Inhibitors of plasma cholinesterases such as neostigmine pyridostigmine bromide, rivastigmine, donepezil, metoclopramide, physostigmine and phospholine iodide can considerably prolong the depolarising action of SUCCIFLEX. It is recommended that long-acting anticholinesterase inhibitor (ecothiopate) eye drops, should be discontinued several months prior to administration of SUCCIFLEX. Administration of SUCCIFLEX prior to or with a nondepolarising muscle relaxant, e.g. pancuronium, mivacurium can alter the intensity and/or duration of neuromuscular blockade. Simultaneous administration of succinylcholine and atracurium significantly reduces the duration of succinylcholine. Concomitant digoxin or verapamil and succinycholine therapy has been reported to result in cardiac arrhythmias.

The following adverse reactions have been reported following administration of succinylcholine :
Neuromuscular : Post operative muscle pain, muscle fasciculation, rhabdomyolysis, myoglobinuria, myoglobinaemia, elevated creatine phosphokinase,  hypertonia.
Cardiovascular : Bradycardia, tachycardia, arrhythmias, cardiac arrest, hypertension, hypotension, tachyphylaxis, ventricular fibrillation as a result of hyperkalaemia.
Respiratory : Apnoea, prolonged respiratory failure, bronchospasm, increased bronchial secretions, pulmonary oedema in infants.
Endocrine, metabolic : Malignant hyperthermia, porphyria, hyperkalaemia, excessive salivation.
Gastrointestinal : Increased intragastric pressure, increased bowel movements, increased gastric secretions, possible aspiration.
Special senses : Increased intraocular pressure.
Other : Rise in intracranial pressure, renal failure, precipitation or exacerbation of myasthenia gravis.
Hypersensitivity reactions including circulatory collapse, flushing, rash, urticaria, bronchospasm and shock, which may lead to death.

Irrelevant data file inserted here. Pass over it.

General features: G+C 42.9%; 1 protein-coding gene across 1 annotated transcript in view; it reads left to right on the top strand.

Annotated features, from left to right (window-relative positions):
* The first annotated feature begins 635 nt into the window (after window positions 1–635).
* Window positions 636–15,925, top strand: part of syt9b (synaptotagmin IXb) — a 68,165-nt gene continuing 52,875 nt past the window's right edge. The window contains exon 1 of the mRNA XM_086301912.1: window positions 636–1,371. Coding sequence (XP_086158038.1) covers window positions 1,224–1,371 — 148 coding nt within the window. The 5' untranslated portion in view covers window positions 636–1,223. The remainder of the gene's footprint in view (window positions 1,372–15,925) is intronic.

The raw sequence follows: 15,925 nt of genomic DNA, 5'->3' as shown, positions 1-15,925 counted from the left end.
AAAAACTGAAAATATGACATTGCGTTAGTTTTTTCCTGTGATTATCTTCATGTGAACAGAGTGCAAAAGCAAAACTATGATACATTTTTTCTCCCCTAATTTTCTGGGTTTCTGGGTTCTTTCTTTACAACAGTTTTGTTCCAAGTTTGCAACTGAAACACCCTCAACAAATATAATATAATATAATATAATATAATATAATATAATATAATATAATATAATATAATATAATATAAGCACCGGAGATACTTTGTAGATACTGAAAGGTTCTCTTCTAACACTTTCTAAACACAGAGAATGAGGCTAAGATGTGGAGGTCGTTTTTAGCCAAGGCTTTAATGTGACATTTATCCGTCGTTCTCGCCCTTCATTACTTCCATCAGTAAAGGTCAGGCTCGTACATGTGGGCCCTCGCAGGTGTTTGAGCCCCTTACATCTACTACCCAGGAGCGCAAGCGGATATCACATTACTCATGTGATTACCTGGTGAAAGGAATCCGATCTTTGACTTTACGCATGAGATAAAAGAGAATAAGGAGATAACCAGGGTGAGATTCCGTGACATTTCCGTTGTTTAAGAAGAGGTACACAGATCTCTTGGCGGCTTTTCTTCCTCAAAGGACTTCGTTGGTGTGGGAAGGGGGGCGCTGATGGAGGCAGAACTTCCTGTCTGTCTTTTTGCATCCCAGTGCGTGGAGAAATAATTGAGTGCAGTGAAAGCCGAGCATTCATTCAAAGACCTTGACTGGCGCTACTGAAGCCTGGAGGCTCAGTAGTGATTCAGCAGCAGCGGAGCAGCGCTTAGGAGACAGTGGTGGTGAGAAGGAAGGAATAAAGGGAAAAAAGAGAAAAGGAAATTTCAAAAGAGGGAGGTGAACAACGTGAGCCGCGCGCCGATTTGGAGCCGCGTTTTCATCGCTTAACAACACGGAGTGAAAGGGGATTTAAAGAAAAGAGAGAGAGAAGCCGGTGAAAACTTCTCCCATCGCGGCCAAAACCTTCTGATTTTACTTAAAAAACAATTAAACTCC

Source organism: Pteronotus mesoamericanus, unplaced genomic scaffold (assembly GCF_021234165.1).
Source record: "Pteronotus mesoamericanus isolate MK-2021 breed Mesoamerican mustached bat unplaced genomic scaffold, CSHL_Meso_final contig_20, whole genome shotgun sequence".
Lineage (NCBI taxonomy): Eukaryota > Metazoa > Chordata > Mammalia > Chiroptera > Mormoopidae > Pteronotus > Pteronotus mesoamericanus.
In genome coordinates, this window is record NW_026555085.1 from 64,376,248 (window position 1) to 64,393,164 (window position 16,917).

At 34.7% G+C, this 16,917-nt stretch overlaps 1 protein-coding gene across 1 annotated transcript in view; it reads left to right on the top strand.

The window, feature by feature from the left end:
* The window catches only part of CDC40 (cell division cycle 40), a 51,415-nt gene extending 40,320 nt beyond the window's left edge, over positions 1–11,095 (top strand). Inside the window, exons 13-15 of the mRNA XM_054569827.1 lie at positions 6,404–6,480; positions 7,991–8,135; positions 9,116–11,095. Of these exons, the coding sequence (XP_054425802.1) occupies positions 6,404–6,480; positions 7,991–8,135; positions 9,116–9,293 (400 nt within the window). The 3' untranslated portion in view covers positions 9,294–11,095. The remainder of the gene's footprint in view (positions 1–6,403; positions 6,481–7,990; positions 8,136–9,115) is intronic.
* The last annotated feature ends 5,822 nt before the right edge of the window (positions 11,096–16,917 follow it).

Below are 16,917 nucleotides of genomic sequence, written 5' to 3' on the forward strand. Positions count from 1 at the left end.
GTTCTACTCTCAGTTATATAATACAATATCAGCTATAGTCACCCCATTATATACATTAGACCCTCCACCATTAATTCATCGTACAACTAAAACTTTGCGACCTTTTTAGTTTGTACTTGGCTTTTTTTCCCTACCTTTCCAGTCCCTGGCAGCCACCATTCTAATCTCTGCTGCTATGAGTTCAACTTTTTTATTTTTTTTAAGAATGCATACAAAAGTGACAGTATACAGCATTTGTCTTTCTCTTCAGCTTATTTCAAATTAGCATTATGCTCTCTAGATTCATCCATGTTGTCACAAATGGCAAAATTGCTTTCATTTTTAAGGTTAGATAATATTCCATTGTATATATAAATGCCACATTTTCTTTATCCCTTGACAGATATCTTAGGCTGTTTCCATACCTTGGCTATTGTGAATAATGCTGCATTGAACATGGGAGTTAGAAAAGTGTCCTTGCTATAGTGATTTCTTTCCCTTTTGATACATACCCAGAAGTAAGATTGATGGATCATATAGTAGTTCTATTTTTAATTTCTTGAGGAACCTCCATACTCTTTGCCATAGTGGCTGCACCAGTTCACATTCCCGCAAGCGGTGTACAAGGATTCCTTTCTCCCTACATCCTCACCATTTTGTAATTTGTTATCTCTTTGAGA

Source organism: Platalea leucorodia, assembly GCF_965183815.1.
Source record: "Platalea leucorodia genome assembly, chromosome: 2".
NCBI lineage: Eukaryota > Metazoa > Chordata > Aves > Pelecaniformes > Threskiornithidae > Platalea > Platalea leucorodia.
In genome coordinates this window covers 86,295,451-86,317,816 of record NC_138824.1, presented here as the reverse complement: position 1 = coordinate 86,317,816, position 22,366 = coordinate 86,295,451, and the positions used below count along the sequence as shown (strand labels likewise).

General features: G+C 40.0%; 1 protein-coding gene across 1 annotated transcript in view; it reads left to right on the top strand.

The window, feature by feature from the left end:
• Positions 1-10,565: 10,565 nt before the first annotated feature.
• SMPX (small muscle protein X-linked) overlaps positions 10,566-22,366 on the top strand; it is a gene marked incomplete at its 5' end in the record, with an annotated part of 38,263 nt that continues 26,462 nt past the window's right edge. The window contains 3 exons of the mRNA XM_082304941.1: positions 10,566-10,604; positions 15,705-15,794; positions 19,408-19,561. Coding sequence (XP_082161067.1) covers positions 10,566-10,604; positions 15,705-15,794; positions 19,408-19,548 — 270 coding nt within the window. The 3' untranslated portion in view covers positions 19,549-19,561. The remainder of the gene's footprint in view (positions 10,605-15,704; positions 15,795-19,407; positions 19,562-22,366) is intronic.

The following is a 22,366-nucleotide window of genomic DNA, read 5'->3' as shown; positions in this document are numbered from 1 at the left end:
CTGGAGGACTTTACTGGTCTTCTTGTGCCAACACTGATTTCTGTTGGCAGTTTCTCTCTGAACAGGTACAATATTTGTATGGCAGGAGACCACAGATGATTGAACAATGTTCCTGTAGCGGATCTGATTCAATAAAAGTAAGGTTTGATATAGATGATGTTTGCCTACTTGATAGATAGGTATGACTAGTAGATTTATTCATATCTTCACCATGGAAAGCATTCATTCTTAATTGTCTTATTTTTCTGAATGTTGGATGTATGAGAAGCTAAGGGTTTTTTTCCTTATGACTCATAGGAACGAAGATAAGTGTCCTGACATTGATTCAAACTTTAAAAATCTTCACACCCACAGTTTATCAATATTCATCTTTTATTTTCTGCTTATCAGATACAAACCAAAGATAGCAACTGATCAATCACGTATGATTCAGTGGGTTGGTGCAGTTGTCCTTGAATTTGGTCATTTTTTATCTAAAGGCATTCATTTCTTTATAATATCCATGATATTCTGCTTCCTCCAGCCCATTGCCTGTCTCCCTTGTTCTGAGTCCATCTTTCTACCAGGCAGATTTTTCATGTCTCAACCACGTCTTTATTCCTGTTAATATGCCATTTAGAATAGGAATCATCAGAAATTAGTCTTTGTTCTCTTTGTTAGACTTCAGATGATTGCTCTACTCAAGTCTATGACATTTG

The most serious effects of overdosage are apnoea and prolonged muscle paralysis. It is essential to maintain the airway and adequate ventilation until spontaneous respiration is fully restored.

The use of neostigmine to reverse a nondepolarising block is a clinical decision which depends on the subject, the experience, and the judgment of the clinician. If neostigmine is used, its administration should be accompanied by an appropriate dose of atropine.

Parenteral drug products should be inspected visually for particulate matter and discoloration prior to administration, whenever solution and container permit.

Store in a refrigerator between 2°C to 8°C (36°F to 46°F), protected from light.
Do not freeze.

24 months from the date of manufacture.





Disclaimer : For the use of a Registered Medical Practitioner or a Hospital or a Institution only. Also it is not intended to be used by healthcare professionals or patients for the purpose of prescribing or administering these products. Questions regarding the complete and current content of product labeling / specification / presentation should be directed to SGPharma.